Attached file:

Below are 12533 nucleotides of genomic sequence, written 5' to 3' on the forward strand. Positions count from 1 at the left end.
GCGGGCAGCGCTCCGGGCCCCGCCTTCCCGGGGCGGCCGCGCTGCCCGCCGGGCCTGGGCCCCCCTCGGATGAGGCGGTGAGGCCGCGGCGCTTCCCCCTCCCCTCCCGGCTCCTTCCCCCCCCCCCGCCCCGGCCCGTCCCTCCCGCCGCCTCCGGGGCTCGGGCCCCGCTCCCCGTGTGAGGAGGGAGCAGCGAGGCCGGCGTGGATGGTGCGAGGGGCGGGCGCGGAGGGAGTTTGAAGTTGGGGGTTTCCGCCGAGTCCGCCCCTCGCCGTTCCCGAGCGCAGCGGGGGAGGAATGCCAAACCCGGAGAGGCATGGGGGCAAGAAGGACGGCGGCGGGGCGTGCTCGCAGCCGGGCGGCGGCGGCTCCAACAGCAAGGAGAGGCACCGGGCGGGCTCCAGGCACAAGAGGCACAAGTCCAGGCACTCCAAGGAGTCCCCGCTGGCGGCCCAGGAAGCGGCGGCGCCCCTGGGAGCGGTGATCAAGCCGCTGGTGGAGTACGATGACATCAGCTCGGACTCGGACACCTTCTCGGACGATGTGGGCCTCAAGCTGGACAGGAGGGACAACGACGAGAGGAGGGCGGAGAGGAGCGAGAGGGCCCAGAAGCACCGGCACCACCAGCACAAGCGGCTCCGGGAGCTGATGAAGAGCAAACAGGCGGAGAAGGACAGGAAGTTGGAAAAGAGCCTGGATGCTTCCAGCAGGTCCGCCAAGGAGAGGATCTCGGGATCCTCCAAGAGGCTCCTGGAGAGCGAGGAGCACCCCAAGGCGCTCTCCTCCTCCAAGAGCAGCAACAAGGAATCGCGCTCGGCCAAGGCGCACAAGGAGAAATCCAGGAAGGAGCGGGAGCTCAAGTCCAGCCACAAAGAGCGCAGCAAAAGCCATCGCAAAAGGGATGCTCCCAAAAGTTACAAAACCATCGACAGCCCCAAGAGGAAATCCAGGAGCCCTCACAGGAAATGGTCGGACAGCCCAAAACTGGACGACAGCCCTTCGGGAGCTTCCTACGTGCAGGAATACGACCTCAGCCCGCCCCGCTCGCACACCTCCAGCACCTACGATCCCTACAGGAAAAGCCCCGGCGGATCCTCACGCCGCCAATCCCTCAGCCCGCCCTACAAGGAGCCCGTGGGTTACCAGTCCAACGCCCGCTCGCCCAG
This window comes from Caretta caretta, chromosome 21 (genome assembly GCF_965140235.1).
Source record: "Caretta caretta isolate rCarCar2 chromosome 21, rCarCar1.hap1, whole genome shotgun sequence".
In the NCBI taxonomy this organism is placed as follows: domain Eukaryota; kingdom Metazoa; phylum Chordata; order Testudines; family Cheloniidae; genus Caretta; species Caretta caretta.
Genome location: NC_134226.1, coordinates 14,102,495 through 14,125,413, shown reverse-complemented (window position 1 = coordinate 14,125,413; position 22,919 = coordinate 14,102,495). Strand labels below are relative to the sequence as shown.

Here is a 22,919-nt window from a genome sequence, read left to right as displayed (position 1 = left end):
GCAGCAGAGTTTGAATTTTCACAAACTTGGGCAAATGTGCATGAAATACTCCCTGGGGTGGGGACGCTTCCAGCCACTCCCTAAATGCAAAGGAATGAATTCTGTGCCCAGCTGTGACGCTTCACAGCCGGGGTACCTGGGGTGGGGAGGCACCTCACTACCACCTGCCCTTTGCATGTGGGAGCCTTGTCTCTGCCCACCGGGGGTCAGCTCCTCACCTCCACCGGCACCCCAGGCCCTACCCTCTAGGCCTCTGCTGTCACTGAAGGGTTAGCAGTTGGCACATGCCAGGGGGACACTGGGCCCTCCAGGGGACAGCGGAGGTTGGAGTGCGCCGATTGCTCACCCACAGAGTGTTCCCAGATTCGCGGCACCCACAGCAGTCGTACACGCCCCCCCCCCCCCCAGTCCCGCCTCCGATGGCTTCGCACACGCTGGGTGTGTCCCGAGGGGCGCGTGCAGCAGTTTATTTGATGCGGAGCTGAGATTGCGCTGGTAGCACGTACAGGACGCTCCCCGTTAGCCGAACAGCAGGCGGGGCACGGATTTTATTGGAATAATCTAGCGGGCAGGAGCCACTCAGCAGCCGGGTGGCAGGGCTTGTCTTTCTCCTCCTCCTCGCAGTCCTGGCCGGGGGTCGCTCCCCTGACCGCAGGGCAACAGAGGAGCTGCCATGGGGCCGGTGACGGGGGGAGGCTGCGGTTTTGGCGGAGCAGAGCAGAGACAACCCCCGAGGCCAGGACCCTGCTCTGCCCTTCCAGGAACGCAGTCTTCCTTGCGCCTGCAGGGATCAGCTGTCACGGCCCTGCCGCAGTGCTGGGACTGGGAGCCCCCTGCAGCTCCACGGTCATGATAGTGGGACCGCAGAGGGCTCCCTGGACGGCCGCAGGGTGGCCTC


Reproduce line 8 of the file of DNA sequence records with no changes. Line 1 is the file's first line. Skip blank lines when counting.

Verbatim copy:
GCAGCAGAGTTTGAATTTTCACAAACTTGGGCAAATGTGCATGAAATACTCCCTGGGGTGGGGACGCTTCCAGCCACTCCCTAAATGCAAAGGAATGAATTCTGTGCCCAGCTGTGACGCTTCACAGCCGGGGTACCTGGGGTGGGGAGGCACCTCACTACCACCTGCCCTTTGCATGTGGGAGCCTTGTCTCTGCCCACCGGGGGTCAGCTCCTCACCTCCACCGGCACCCCAGGCCCTACCCTCTAGGCCTCTGCTGTCACTGAAGGGTTAGCAGTTGGCACATGCCAGGGGGACACTGGGCCCTCCAGGGGACAGCGGAGGTTGGAGTGCGCCGATTGCTCACCCACAGAGTGTTCCCAGATTCGCGGCACCCACAGCAGTCGTACACGCCCCCCCCCCCCCCAGTCCCGCCTCCGATGGCTTCGCACACGCTGGGTGTGTCCCGAGGGGCGCGTGCAGCAGTTTATTTGATGCGGAGCTGAGATTGCGCTGGTAGCACGTACAGGACGCTCCCCGTTAGCCGAACAGCAGGCGGGGCACGGATTTTATTGGAATAATCTAGCGGGCAGGAGCCACTCAGCAGCCGGGTGGCAGGGCTTGTCTTTCTCCTCCTCCTCGCAGTCCTGGCCGGGGGTCGCTCCCCTGACCGCAGGGCAACAGAGGAGCTGCCATGGGGCCGGTGACGGGGGGAGGCTGCGGTTTTGGCGGAGCAGAGCAGAGACAACCCCCGAGGCCAGGACCCTGCTCTGCCCTTCCAGGAACGCAGTCTTCCTTGCGCCTGCAGGGATCAGCTGTCACGGCCCTGCCGCAGTGCTGGGACTGGGAGCCCCCTGCAGCTCCACGGTCATGATAGTGGGACCGCAGAGGGCTCCCTGGACGGCCGCAGGGTGGCCTC